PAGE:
Resilience is one of those new buzzwords. It’s defined as the ability to get up when knocked down – to recover after a defeat and then to come back even stronger. Along with grit, another buzzword, resilience has been shown to be a critical factor in succeeding in work, academics, athletics, and life.
Much of the reason that resilience is felt to be so important is that nothing worthwhile can be done without some difficulty. Things that are important are hard. There will always be challenges, setbacks and costs – financial, time, angst and effort. And to overcome these difficulties, you will need to keep going when the “going gets tough.” We all have heard that “it ain’t over until the fat lady sings.” The corollary to this is that it is over if you let the fat lady sing. Your resiliency can prevent her from even picking up the mike, let alone belting out a tune.
Resilience and Sports Medicine
Why do I mention this on a blog dedicated to sports medicine? Well, because recovering from sports medicine injuries is often challenging. The injuries are painful. If surgery is needed, it will frequently be painful as well. Either way, the recovery is commonly long and difficult. Your injury will likely prevent you from participating in some of your leisure activities for some time. You may not be able to return to work initially. This can impact, not only your financial well-being, but it may also challenge your whole sense of self-worth. There will be periods of doubt, as rarely an injury recovery is a straight and simple path. All of this will test you and will require resiliency to succeed.
Resilience After Surgery
Those with greater resilience do better after injuries (as noted here and here) and after devastating diagnoses. This is also true after musculoskeletal surgery. This effect can be dramatic. One study observed seventy patients following their shoulder replacement. The results showed that at two years after surgery when asked how normal their shoulders were, those who were classified before surgery as low resilient, rated their shoulders forty points lower (on a 100 point scale) than those who had been determined to be highly resilient. Specifically, those who were low resilient rated their shoulders as 52% of normal. Whereas, those who were highly resilient believed that their shoulders were 92% of normal. The low resilient’s shoulder surgery had “failed,” whereas the high resilient’s surgery had not only been successful but had restored their shoulders to nearly perfect.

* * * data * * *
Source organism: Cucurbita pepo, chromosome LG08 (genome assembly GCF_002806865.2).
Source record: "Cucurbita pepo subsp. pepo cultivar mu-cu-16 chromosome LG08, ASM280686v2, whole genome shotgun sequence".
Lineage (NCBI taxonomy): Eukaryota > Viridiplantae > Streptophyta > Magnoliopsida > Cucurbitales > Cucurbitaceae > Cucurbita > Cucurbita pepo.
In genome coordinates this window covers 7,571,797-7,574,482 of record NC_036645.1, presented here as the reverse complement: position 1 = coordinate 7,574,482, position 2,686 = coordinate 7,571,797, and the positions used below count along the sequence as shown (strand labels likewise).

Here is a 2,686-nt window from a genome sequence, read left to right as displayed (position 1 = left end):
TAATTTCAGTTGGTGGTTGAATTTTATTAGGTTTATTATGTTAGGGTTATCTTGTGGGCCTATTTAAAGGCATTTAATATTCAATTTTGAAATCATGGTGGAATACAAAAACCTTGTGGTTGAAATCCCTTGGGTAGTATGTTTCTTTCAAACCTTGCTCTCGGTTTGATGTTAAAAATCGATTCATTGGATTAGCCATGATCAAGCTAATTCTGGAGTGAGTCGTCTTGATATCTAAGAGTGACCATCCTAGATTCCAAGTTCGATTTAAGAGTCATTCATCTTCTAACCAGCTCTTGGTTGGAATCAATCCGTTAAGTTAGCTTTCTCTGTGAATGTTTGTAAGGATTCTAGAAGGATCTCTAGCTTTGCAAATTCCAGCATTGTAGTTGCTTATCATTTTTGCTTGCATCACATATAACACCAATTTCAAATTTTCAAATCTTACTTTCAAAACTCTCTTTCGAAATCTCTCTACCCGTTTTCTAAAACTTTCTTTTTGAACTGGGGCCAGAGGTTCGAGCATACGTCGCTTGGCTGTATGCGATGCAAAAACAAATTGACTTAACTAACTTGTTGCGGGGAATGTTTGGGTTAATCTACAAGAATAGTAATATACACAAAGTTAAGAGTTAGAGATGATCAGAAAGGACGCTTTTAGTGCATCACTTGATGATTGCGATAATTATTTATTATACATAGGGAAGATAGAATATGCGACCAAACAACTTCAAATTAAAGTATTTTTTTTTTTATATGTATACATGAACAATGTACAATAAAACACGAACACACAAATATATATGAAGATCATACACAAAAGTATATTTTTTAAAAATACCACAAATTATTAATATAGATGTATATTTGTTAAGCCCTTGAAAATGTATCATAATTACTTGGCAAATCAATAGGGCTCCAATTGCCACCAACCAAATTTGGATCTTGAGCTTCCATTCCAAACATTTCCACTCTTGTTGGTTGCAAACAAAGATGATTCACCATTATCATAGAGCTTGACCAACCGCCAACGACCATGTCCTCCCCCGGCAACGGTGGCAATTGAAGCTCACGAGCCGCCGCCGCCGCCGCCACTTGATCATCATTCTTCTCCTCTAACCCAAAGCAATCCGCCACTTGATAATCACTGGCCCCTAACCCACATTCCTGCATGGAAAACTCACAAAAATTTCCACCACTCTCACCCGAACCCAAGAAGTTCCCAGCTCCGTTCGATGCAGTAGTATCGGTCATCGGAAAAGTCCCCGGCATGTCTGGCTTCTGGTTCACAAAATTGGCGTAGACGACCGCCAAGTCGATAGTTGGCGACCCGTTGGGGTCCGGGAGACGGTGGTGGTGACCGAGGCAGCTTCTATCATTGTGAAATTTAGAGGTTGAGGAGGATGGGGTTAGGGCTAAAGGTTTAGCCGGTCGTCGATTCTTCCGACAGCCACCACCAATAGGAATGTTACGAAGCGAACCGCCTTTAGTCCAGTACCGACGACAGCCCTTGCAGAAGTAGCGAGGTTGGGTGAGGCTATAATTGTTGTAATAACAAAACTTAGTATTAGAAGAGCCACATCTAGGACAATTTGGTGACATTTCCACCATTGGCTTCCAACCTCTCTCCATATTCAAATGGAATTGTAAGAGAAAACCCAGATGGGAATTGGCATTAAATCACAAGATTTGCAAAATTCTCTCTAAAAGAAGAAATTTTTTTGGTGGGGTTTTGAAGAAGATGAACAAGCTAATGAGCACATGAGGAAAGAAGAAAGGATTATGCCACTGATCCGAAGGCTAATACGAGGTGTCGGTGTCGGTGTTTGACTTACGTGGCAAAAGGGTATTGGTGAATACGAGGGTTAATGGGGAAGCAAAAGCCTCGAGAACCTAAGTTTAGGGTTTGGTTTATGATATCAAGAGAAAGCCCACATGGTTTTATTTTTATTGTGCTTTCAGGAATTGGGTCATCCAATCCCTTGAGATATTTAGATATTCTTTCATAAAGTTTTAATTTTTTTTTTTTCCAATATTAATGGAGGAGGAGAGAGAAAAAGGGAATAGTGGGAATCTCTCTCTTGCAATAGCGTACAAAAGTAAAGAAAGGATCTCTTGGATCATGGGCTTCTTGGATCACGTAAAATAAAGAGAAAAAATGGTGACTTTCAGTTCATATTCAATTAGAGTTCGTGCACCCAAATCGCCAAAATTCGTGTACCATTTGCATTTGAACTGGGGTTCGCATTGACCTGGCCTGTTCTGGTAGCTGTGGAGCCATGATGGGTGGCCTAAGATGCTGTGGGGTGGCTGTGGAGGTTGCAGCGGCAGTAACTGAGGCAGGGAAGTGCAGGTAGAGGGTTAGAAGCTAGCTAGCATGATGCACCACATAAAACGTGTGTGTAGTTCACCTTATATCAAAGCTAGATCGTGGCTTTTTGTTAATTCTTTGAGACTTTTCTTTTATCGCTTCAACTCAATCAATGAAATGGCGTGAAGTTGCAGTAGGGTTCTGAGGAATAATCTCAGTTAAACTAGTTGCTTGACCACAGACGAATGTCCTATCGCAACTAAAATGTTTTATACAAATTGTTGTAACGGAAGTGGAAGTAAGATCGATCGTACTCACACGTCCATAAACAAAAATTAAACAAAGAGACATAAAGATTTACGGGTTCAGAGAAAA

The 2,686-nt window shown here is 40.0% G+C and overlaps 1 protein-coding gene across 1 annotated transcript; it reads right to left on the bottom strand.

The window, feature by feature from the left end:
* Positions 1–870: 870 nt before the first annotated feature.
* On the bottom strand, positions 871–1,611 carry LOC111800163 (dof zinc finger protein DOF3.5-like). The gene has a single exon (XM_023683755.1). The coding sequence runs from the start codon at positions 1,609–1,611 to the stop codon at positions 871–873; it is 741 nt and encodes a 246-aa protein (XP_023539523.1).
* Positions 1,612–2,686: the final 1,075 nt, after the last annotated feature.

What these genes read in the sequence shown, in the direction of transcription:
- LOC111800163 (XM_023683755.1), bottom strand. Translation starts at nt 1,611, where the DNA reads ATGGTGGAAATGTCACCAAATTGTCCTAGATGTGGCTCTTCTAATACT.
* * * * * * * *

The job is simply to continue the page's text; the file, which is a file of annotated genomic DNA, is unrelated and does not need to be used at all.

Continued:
The Impact of Your Attitude
So, it’s not just an old wive’s tale; your attitude can impact your health….and your recovery. Most surgeons know this. Many of us who have been doing this for a while can often sense how well our patients will do before we even treat them. By the way they react to their diagnosis and the outlined plan, we get an idea who has the capability to battle through the inevitable challenges and who does not. We surely see this after surgery by observing who fights and who folds.
The Power of Positive Thinking
Just keeping a positive mindset can have dramatic beneficial effects. I try to stress this to my patients. Conversely, negativity can often be self-fulfilling. (Here is an interesting podcast that discusses this interesting psychological phenomenon).
If we lose the spirit, we often lose the patient…
Recovering from orthopedic surgery is often like swimming against the current. Stop swimming and you drown. Many patients believe that if they just wait long enough, the pain will pass and their course will be easier. Unfortunately, this rarely is the case. With time, your limb gets weaker, and your joints stiffen. As a result, more effort is required, and the pain is often worse…and longer-lasting. If you don’t fight early…and then continue to do so, the hole you’re in usually gets deeper and the climb out much tougher.
Resilience Can Be Learned
Fortunately, if you are not yet resilient, you can become so. Yes, you can strengthen your resilience muscle. And even if you don’t have the time to become resilient, you can still use some tricks to “fake” it. I try to make sure that my patients don’t isolate themselves, that they don’t focus on the problem but rather on the solution and that they note the small and sometimes gradual improvements while remaining positive and continuing to put one foot in front of the other. In the long run, these are skills that can change your path…not only following your injury or surgery…but also for your lifetime.